About 6,600 Maine businesses and homes remained without power Sunday night after a powerful windstorm swept through the state Saturday, knocking down trees and power lines. At its peak, about 80,000 customers statewide had lost power.

Central Maine Power Co. reported 3,780 customers without electricity at 7 a.m. Monday. Crews from CMP worked overnight and 200 line crews were still in the field as the switch to Eastern Standard Time brought early darkness Sunday afternoon. The largest number of CMP customers still affected was in Franklin County, where 1,728 households were without power. Somerset, Oxford and Waldo counties had hundreds of outages.

“Things are rapidly progressing, particularly in the southern part of the state,” said CMP spokeswoman Catharine Hartnett. “Now we are busy shifting everybody up north. It’s harder up there, given the terrain.”

The storm brought heavy rains and wind gusts of up to 50 mph before it wound down late Saturday night. “It was short-lived but intense,” Hartnett said.

But not as intense as last year’s dramatic Oct. 30 storm, which left many Mainers without power for up to a week and included recorded gusts of 80 mph.

“Our peak outage was 38,000,” Hartnett said of Saturday’s windstorm. “Last year it was 480,000.”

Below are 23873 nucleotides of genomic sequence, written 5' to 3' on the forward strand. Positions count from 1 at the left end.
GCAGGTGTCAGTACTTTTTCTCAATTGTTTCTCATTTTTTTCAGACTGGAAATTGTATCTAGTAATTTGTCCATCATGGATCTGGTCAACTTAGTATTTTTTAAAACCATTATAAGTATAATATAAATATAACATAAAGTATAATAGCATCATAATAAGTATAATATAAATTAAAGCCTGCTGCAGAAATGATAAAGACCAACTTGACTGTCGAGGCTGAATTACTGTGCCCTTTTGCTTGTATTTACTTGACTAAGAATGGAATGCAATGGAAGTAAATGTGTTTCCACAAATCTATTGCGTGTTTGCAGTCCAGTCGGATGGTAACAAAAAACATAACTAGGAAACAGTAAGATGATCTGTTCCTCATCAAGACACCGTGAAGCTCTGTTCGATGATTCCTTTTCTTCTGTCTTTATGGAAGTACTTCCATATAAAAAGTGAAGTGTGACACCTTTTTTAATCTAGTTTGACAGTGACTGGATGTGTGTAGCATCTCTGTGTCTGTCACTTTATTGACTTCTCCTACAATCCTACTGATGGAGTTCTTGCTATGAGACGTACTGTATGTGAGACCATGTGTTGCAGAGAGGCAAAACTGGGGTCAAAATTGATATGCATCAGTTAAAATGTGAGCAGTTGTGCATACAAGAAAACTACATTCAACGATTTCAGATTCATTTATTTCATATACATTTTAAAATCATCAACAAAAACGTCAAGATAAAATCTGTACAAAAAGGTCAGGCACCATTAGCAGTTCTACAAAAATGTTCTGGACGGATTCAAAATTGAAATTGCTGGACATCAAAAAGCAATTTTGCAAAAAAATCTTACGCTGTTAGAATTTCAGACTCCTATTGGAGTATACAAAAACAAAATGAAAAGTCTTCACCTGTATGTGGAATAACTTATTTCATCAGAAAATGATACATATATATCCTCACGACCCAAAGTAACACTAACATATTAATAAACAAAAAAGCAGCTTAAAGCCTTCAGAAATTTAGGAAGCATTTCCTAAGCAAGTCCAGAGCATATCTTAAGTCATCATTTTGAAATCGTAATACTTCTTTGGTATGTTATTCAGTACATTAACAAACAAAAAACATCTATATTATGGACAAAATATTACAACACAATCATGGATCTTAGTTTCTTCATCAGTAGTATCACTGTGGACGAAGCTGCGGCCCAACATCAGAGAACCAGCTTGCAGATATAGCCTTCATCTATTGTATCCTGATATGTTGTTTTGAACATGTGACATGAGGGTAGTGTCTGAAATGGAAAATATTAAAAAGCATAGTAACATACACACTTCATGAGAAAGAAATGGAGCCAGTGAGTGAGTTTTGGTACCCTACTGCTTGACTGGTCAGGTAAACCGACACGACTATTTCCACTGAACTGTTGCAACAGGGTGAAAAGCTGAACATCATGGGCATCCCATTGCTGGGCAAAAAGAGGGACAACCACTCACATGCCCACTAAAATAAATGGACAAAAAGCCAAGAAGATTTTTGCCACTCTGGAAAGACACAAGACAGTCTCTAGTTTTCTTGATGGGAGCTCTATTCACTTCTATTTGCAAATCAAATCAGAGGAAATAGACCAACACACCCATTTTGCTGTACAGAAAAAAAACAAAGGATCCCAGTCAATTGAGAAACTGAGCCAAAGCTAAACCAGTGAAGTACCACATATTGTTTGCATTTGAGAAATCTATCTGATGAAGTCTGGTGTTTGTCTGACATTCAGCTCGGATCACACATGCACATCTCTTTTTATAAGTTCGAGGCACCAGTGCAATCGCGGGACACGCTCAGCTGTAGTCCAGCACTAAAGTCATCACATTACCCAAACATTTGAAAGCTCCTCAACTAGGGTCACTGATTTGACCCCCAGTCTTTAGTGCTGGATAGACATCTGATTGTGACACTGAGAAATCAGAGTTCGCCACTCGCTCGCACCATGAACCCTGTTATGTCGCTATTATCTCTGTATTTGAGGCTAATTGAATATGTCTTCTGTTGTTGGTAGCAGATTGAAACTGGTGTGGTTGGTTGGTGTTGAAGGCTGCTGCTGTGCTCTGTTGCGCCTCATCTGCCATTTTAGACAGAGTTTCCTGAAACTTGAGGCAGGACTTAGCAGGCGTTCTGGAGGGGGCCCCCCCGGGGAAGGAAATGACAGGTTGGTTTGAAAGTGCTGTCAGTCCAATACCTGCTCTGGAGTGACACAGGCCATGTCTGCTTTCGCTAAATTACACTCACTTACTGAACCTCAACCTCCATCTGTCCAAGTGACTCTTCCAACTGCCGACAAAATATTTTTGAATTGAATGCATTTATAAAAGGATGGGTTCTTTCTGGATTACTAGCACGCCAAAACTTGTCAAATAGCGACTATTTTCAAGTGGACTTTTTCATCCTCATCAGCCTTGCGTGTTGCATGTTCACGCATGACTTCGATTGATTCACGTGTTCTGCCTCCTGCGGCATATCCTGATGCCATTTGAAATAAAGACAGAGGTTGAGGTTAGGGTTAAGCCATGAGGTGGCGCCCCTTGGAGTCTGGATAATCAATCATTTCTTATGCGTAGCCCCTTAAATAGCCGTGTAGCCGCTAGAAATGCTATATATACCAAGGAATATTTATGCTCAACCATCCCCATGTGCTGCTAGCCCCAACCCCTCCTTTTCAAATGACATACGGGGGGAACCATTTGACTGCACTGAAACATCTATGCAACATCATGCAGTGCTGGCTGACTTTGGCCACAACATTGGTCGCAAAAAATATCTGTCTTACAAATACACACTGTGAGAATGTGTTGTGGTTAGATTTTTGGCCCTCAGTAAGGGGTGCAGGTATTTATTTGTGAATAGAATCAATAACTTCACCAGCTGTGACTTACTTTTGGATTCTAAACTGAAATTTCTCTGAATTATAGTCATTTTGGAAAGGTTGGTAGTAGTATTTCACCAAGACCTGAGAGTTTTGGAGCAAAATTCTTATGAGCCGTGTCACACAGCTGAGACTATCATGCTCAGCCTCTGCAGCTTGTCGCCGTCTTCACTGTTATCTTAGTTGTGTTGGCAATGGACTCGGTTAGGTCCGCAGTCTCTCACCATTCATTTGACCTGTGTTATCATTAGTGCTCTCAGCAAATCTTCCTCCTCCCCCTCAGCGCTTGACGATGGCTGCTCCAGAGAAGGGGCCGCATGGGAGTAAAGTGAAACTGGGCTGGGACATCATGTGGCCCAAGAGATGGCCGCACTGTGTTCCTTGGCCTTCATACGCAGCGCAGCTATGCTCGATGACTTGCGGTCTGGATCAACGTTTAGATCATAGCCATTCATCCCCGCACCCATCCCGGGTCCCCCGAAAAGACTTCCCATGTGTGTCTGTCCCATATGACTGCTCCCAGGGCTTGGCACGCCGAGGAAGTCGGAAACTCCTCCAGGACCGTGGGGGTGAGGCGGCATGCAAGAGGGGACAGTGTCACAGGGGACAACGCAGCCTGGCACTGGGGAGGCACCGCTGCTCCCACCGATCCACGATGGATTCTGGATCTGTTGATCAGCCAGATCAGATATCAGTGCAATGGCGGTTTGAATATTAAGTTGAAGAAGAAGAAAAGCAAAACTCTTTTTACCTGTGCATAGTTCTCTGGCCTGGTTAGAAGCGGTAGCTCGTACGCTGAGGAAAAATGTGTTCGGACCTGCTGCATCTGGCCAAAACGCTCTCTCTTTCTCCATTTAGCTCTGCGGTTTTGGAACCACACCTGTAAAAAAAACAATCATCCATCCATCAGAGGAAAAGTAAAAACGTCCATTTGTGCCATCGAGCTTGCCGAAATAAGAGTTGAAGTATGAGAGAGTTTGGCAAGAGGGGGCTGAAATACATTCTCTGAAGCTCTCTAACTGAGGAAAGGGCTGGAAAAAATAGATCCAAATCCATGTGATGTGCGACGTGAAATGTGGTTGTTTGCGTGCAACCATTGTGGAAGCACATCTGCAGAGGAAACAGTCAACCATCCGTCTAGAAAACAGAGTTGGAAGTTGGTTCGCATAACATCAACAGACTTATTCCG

Wayne resident Nicholas Wourms and his mother were some of the unlucky ones to experience another outage, just days past the anniversary of that epic storm, when his family weathered eight days without power. As the temperature dropped inside their log cabin, they threw on extra clothing and added blankets to their beds.

“It dipped down, with the wind blowing through the cracks (in the log cabin’s walls) to around 38 or 39 (degrees) at one point,” Wourms said Sunday at the Wayne General Store, where he’d gone seeking a hot meal to help warm up after their cold night in the converted camp on Windecker Way, between Lord Road and Pocasset Lake.

Last year the Wourmses’ log home stayed dark for more than a week after a number of trees took out the lines leading to their house. They are the last building on the line, he said, so he was relieved when CMP told him Sunday morning that someone was on the way to fix the power.

“I was worried this would be an extensive power outage like last year,” Wourms said. “That was pretty bad.”

Emera Maine, which operates in northern and eastern Maine, reported 2,826 outages at 7 a.m. Monday, many of which were in Hancock County. In a written statement, the company said it had already restored power to 40,000 customers and that crews would be working through the night. Emera warned customers who were still without power by 10 p.m. Sunday to expect to be without power until Monday. More than 70 Emera crews, along with tree crews and support staff, will be out Monday to finish repairing damage, according to the company.

Temperatures were expected to dip below freezing across the state Sunday night, according to the National Weather Service. It was already 30 degrees in Wiscasset and 29 degrees in Sanford by 9:45 p.m. But no precipitation is expected Monday, and the day should turn partly sunny with temperatures about 45 degrees to the south and 40 degrees to the north.

The next rain could move in Tuesday afternoon.

Staff Writer Beth Quimby contributed to this report.

Mary Pols can be contacted at 791-6456 or at:

[email protected]